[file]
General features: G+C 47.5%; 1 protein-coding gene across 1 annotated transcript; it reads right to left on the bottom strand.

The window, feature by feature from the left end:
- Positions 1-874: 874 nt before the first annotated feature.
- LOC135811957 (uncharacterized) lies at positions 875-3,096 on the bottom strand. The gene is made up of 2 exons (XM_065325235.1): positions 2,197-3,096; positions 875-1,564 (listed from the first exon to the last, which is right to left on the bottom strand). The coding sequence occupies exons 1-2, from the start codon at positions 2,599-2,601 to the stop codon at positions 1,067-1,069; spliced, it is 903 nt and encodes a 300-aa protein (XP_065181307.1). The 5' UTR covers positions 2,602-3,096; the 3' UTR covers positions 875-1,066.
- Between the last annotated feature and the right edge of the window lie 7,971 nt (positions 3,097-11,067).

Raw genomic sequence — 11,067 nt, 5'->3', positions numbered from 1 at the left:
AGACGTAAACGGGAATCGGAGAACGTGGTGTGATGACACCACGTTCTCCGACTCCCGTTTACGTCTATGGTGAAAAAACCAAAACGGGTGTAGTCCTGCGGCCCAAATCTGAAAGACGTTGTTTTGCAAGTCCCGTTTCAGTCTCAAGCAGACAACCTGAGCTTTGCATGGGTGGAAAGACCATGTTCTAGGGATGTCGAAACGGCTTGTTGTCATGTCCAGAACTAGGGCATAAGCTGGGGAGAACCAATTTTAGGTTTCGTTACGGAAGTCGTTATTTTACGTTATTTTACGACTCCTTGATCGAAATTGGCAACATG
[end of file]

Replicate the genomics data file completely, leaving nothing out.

General features: G+C 47.5%; 1 protein-coding gene across 1 annotated transcript; it reads right to left on the bottom strand.

The window, feature by feature from the left end:
- Positions 1-874: 874 nt before the first annotated feature.
- LOC135811957 (uncharacterized) lies at positions 875-3,096 on the bottom strand. The gene is made up of 2 exons (XM_065325235.1): positions 2,197-3,096; positions 875-1,564 (listed from the first exon to the last, which is right to left on the bottom strand). The coding sequence occupies exons 1-2, from the start codon at positions 2,599-2,601 to the stop codon at positions 1,067-1,069; spliced, it is 903 nt and encodes a 300-aa protein (XP_065181307.1). The 5' UTR covers positions 2,602-3,096; the 3' UTR covers positions 875-1,066.
- Between the last annotated feature and the right edge of the window lie 7,971 nt (positions 3,097-11,067).

Raw genomic sequence — 11,067 nt, 5'->3', positions numbered from 1 at the left:
AGACGTAAACGGGAATCGGAGAACGTGGTGTGATGACACCACGTTCTCCGACTCCCGTTTACGTCTATGGTGAAAAAACCAAAACGGGTGTAGTCCTGCGGCCCAAATCTGAAAGACGTTGTTTTGCAAGTCCCGTTTCAGTCTCAAGCAGACAACCTGAGCTTTGCATGGGTGGAAAGACCATGTTCTAGGGATGTCGAAACGGCTTGTTGTCATGTCCAGAACTAGGGCATAAGCTGGGGAGAACCAATTTTAGGTTTCGTTACGGAAGTCGTTATTTTACGTTATTTTACGACTCCTTGATCGAAATTGGCAACATG